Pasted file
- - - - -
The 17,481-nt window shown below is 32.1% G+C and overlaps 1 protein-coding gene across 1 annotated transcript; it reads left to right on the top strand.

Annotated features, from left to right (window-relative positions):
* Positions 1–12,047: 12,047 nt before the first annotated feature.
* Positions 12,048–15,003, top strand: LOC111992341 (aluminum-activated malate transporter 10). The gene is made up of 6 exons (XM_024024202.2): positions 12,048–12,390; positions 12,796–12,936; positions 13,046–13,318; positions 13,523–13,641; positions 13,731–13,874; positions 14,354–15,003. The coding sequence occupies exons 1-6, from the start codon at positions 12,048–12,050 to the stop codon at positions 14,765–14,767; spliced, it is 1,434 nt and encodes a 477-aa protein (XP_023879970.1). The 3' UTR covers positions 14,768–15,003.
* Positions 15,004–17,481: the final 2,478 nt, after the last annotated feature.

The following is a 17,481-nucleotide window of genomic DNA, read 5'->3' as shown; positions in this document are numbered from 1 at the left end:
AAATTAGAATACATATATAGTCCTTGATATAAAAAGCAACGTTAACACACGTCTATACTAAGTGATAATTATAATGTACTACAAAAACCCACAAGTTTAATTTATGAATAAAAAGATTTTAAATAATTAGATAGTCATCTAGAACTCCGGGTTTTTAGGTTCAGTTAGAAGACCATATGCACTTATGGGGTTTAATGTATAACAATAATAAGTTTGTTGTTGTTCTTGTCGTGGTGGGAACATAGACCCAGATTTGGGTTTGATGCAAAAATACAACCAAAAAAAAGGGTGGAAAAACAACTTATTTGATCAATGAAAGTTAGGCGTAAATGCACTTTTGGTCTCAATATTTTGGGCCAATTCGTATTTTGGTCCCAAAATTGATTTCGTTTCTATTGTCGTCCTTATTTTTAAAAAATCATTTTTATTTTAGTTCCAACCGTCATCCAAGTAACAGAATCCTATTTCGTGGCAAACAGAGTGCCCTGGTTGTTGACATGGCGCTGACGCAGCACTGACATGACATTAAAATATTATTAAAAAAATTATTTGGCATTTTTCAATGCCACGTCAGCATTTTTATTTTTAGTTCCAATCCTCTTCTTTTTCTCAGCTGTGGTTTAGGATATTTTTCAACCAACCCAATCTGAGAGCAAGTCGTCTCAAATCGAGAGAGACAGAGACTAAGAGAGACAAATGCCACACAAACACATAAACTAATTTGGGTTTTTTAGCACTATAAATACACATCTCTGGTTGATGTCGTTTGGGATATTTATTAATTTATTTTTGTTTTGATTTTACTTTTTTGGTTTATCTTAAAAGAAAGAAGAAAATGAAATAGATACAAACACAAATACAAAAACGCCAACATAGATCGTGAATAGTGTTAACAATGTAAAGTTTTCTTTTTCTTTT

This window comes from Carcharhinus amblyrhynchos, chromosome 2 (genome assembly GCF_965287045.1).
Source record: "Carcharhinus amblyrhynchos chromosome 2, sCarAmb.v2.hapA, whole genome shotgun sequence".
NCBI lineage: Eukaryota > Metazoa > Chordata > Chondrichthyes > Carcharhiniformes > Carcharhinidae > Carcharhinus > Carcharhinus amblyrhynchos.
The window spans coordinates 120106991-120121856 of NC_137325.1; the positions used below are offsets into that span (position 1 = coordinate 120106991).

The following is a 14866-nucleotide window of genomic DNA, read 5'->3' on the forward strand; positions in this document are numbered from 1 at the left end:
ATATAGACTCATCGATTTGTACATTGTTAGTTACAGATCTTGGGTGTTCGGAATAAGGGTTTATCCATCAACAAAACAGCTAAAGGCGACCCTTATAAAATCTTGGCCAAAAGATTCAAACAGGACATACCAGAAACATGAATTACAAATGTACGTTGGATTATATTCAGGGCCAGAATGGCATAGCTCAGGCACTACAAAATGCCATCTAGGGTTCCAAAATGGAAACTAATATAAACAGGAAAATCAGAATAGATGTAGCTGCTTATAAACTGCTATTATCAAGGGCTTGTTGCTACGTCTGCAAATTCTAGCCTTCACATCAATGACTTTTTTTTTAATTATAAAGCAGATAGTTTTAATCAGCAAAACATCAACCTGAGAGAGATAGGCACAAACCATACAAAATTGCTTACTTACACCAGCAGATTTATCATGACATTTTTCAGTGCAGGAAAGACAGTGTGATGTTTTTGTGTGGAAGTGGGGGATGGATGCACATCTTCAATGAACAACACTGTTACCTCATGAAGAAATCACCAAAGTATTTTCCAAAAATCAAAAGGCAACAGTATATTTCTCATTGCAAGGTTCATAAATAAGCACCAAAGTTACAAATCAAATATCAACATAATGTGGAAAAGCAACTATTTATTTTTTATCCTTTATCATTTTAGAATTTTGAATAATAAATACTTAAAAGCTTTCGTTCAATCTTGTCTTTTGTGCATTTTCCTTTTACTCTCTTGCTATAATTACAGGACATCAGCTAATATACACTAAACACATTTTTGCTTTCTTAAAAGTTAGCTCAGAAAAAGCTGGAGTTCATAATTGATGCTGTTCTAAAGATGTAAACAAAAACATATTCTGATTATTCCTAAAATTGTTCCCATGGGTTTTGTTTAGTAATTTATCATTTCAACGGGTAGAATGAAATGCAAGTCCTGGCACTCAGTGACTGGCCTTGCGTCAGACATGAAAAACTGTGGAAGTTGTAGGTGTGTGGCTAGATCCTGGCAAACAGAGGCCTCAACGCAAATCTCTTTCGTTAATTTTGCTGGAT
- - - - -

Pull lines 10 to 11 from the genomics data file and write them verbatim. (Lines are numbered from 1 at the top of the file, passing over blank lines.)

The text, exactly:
NCBI lineage: Eukaryota > Metazoa > Chordata > Chondrichthyes > Carcharhiniformes > Carcharhinidae > Carcharhinus > Carcharhinus amblyrhynchos.
The window spans coordinates 120106991-120121856 of NC_137325.1; the positions used below are offsets into that span (position 1 = coordinate 120106991).